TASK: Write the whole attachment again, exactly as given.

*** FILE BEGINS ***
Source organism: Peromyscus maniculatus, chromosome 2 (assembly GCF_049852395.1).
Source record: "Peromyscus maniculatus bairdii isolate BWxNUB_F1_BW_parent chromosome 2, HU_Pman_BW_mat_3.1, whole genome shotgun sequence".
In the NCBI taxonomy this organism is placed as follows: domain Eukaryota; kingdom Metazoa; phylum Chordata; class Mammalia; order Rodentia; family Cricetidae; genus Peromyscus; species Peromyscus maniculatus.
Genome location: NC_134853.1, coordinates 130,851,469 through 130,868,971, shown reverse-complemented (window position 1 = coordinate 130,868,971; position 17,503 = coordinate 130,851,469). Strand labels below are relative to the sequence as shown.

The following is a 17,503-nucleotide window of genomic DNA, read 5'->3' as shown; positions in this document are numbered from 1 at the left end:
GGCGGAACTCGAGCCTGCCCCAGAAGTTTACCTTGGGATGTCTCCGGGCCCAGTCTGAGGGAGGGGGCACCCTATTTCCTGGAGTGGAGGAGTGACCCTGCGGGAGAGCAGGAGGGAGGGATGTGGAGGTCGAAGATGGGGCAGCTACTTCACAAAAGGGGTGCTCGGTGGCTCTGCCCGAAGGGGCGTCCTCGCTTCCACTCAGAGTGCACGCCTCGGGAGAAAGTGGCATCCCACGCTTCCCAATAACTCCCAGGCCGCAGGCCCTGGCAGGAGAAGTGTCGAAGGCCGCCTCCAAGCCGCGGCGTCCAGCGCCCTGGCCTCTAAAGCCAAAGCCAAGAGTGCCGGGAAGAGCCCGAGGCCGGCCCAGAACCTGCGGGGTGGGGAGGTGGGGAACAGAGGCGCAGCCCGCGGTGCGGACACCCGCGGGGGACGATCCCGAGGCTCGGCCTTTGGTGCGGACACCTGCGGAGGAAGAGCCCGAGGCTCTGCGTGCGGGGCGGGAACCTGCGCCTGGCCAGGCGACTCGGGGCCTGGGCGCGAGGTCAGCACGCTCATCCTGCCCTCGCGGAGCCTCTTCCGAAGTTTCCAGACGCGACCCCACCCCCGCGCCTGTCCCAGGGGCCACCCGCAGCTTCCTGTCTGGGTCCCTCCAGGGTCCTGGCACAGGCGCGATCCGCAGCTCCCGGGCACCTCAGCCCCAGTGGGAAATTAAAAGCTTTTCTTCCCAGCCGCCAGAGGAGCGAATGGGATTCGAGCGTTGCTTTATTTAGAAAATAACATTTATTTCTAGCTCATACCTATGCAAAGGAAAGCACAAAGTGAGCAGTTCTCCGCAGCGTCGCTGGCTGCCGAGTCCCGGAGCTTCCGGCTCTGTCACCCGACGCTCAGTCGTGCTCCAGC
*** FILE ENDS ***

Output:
Source organism: Peromyscus maniculatus, chromosome 2 (assembly GCF_049852395.1).
Source record: "Peromyscus maniculatus bairdii isolate BWxNUB_F1_BW_parent chromosome 2, HU_Pman_BW_mat_3.1, whole genome shotgun sequence".
In the NCBI taxonomy this organism is placed as follows: domain Eukaryota; kingdom Metazoa; phylum Chordata; class Mammalia; order Rodentia; family Cricetidae; genus Peromyscus; species Peromyscus maniculatus.
Genome location: NC_134853.1, coordinates 130,851,469 through 130,868,971, shown reverse-complemented (window position 1 = coordinate 130,868,971; position 17,503 = coordinate 130,851,469). Strand labels below are relative to the sequence as shown.

The following is a 17,503-nucleotide window of genomic DNA, read 5'->3' as shown; positions in this document are numbered from 1 at the left end:
GGCGGAACTCGAGCCTGCCCCAGAAGTTTACCTTGGGATGTCTCCGGGCCCAGTCTGAGGGAGGGGGCACCCTATTTCCTGGAGTGGAGGAGTGACCCTGCGGGAGAGCAGGAGGGAGGGATGTGGAGGTCGAAGATGGGGCAGCTACTTCACAAAAGGGGTGCTCGGTGGCTCTGCCCGAAGGGGCGTCCTCGCTTCCACTCAGAGTGCACGCCTCGGGAGAAAGTGGCATCCCACGCTTCCCAATAACTCCCAGGCCGCAGGCCCTGGCAGGAGAAGTGTCGAAGGCCGCCTCCAAGCCGCGGCGTCCAGCGCCCTGGCCTCTAAAGCCAAAGCCAAGAGTGCCGGGAAGAGCCCGAGGCCGGCCCAGAACCTGCGGGGTGGGGAGGTGGGGAACAGAGGCGCAGCCCGCGGTGCGGACACCCGCGGGGGACGATCCCGAGGCTCGGCCTTTGGTGCGGACACCTGCGGAGGAAGAGCCCGAGGCTCTGCGTGCGGGGCGGGAACCTGCGCCTGGCCAGGCGACTCGGGGCCTGGGCGCGAGGTCAGCACGCTCATCCTGCCCTCGCGGAGCCTCTTCCGAAGTTTCCAGACGCGACCCCACCCCCGCGCCTGTCCCAGGGGCCACCCGCAGCTTCCTGTCTGGGTCCCTCCAGGGTCCTGGCACAGGCGCGATCCGCAGCTCCCGGGCACCTCAGCCCCAGTGGGAAATTAAAAGCTTTTCTTCCCAGCCGCCAGAGGAGCGAATGGGATTCGAGCGTTGCTTTATTTAGAAAATAACATTTATTTCTAGCTCATACCTATGCAAAGGAAAGCACAAAGTGAGCAGTTCTCCGCAGCGTCGCTGGCTGCCGAGTCCCGGAGCTTCCGGCTCTGTCACCCGACGCTCAGTCGTGCTCCAGC